Port speaks to renowned curator and author William A. Ewing about the epic undertaking, Civilization, which tells a story of the world in which we live through the work of 140 contemporary photographers
“To me, the seeds of it go back to the 1960s,” says William A. Ewing, when asked how the landmark project, Civilization: The Way We Live Now, came to be. “At university, we were made to take a class called ‘civilization,’” he recalls. “I remember lectures about Gothic cathedrals, which opened my eyes to something that beforehand had just been piles of stones. That was a really profound experience for me.”
Fast-forward several decades and the Lausanne-based curator and author has been working closely with fellow curator and art historian Holly Roussell, alongside colleagues Todd Brandow, from the Foundation for the Exhibition of Photography, and Bartomeu Marí, from the National Museum of Modern and Contemporary Art in South Korea, to create an “aerial survey” – a book and international travelling exhibition – that considers the state of early 21st-century civilisation through the eyes of many of today’s most prolific photographers. As Ewing neatly puts it in the book’s introduction, the project is “a wide-angled overview of how photography deals with an exceedingly complex and abstract idea – that is, civilisation.”
Currently on show in Seoul, the exhibition will travel to Beijing in spring 2019, and then to Melbourne and Marseille. In London, a complementary show featuring work by a number of featured photographers – among them Robert Polidori, Simon Roberts, Nadav Kander, Edward Burtynsky and Michael Wolf – has recently opened at Flowers Gallery.
Comprising many sections and addressing myriad themes such as where and how we live, how we communicate, and our beliefs and hopes, Civilization is truly global in its vision and ambition. At its core is a focus on shared human experience and how this has been rendered photographically. Indeed, Ewing draws an interesting parallel between civilisation and photography’s evolution: “Like civilisation, that wide practice known as photography also expands, evolves and mutates,” he writes in the book. “No one knows where it’s all heading, though we suspect it’s heading somewhere.”
Given the enormous scope of the topic, it was imperative to set clearly defined parameters from the outset, explains Ewing. “If you started ticking all the boxes of everything you should put in a book called ‘civilisation’ you’d go mad. You’d end up with a list of thousands of things and it’d just go on and on. That would be a book that illustrates and you would need thousands of chapters to do any justice to it as a social work. We wanted something more poetic that would excite people and [encourage them] to think about civilisation.”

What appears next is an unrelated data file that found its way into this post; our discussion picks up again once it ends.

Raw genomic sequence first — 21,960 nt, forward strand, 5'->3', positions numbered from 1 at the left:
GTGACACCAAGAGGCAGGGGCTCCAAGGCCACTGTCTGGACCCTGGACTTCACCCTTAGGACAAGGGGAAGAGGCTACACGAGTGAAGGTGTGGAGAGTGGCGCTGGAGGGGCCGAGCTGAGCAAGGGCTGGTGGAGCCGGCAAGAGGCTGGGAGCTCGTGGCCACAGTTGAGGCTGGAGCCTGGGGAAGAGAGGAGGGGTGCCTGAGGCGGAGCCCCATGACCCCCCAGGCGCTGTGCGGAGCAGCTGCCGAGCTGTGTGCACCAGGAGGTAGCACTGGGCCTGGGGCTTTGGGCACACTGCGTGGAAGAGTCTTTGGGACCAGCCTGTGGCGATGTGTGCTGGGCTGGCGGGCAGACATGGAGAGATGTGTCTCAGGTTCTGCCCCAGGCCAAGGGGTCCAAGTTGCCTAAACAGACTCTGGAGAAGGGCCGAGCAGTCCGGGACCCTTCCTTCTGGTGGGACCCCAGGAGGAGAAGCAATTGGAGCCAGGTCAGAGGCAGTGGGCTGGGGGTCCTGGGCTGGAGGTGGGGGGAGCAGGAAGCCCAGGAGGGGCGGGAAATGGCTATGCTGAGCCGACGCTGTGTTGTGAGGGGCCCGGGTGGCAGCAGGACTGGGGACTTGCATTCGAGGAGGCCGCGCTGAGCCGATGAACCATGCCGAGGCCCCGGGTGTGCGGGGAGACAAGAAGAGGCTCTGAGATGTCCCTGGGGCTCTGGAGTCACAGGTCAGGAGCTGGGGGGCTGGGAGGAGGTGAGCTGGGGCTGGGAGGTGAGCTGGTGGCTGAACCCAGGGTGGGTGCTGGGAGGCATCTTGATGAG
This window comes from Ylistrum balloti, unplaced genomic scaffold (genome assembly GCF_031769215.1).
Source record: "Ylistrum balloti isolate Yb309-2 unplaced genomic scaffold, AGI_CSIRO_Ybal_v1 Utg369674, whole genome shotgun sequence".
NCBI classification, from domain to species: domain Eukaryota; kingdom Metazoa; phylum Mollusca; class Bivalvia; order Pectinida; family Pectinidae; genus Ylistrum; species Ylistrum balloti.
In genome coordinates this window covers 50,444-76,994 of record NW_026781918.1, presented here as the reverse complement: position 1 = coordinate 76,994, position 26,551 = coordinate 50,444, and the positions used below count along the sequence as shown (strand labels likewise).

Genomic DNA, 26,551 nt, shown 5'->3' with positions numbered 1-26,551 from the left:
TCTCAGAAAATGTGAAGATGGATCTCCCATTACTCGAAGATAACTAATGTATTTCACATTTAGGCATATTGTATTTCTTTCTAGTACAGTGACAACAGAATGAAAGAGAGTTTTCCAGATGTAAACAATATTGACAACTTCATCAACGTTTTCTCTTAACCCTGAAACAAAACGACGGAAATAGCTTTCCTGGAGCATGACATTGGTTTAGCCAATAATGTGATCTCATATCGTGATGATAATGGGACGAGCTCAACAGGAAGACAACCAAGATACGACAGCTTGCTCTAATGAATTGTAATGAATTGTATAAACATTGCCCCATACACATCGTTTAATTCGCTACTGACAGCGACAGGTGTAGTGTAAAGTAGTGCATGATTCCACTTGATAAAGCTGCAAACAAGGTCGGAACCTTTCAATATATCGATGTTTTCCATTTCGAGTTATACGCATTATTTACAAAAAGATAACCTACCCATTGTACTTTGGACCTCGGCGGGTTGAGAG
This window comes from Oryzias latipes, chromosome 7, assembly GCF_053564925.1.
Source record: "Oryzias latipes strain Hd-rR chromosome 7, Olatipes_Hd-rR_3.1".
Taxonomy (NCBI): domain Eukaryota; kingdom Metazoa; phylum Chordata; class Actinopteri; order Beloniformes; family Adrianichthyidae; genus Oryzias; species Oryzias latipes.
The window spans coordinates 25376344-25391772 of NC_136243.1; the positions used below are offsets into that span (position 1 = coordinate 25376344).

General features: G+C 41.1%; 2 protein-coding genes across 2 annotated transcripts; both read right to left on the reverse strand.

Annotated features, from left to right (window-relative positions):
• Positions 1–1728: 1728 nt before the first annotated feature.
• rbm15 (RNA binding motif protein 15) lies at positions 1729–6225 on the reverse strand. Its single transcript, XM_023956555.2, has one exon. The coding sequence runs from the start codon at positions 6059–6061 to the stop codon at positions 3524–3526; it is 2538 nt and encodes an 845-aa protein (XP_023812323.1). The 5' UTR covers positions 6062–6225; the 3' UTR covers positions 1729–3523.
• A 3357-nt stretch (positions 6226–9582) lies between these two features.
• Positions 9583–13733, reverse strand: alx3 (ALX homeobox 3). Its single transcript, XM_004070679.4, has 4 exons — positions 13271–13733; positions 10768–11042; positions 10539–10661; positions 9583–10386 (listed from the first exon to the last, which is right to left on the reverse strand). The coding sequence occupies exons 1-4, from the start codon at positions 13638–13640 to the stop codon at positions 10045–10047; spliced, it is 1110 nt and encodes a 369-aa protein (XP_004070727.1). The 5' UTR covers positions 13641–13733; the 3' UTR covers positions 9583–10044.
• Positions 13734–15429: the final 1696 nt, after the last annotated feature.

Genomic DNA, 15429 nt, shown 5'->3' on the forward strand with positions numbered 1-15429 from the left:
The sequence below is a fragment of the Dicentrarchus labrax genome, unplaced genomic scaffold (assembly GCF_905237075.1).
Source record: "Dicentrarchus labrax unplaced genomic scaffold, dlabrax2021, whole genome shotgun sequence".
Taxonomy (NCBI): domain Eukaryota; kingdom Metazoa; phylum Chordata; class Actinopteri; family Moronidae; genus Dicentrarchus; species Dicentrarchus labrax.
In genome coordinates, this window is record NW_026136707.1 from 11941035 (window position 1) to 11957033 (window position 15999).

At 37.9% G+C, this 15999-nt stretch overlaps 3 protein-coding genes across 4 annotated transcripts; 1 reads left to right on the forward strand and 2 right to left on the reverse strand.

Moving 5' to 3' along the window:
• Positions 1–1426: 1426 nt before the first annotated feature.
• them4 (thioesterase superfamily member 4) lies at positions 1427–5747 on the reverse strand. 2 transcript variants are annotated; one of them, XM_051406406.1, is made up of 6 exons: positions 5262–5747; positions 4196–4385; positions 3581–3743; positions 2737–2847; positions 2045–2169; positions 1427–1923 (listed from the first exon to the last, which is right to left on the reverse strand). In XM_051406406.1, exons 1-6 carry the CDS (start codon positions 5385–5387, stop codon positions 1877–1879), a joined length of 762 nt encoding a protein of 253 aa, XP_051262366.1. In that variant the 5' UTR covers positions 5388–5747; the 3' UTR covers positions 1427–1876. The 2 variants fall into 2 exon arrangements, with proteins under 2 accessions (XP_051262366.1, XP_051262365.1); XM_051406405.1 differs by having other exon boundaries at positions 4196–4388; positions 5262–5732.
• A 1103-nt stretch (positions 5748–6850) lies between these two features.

Sifting and categorising the material gathered from photographers working in places as diverse as Sudan and Mexico and across topics such as the development of humanoid robots, space telescopes and digital technologies, was a labour-intensive process that required careful decision-making, Ewing adds. “Images that seemed to be about moving – moving goods, transportation – became [the chapter] ‘flow’. We didn’t want to use the word ‘transport’ because if we chose a more symbolic picture, people could say, ‘what’s that got to do with transport?’
“We then assembled all the ‘breakdown’ pictures (images of migrant camps, wars and so on) that you can say are about breakdown, and used the heading, ‘rupture,’” he continues. “The titles are meant to be more poetic or ambiguous; you’re not trying to label something so much as say, ‘ok, here is one way of looking at this.’”
Indeed, what makes the project so fascinating – and what gives it its depth and breadth – is the multiplicity of international voices, approaches, perspectives and motivations that feature. There are photographers who make direct calls to action such as Canadian photographer Edward Burtynsky, who writes: “While trying to accommodate the growing needs of an expanding civilisation, we are reshaping the earth in colossal ways. We have to learn to think more long-term about the consequences of what we are doing.” Others express an impending sense of doom: “Our civilisation is facing crucial challenges with man-made threats that imperil our collective future,” writes Italy-based Irene Kung. “Ancient ruins are poignant reminders that complex and sophisticated civilisations have collapsed.” Implicit in Kung’s words is the warning that nothing can be taken for granted.
The project, as a whole, reminds us just how much we’ve achieved in our relatively short time on earth. “Civilisation is really only 5000 years old and in that time we went from inventing the wheel to sending spacecraft into space,” Ewing points out. “We take so much for granted, and we have to, otherwise we’d go nuts. […] But it is an astonishing thing to see how far we’ve come. There are many ways of expressing that, but I hope that photography, collectively, conveys that sense of richness.”
A quote from the book’s foreword written by Todd Brandow and Bartomeu Marí sums up both the uncertainty and sense of possibility that lie before us: “There are sober voices today that wonder if human civilisation will survive this century, while other voices trumpet a ‘new Renaissance,’” they write. “It is not up to photographers to say which of the two realities will triumph, but they can certainly lay out for us the state of the world, and help us think about where we want to take it.”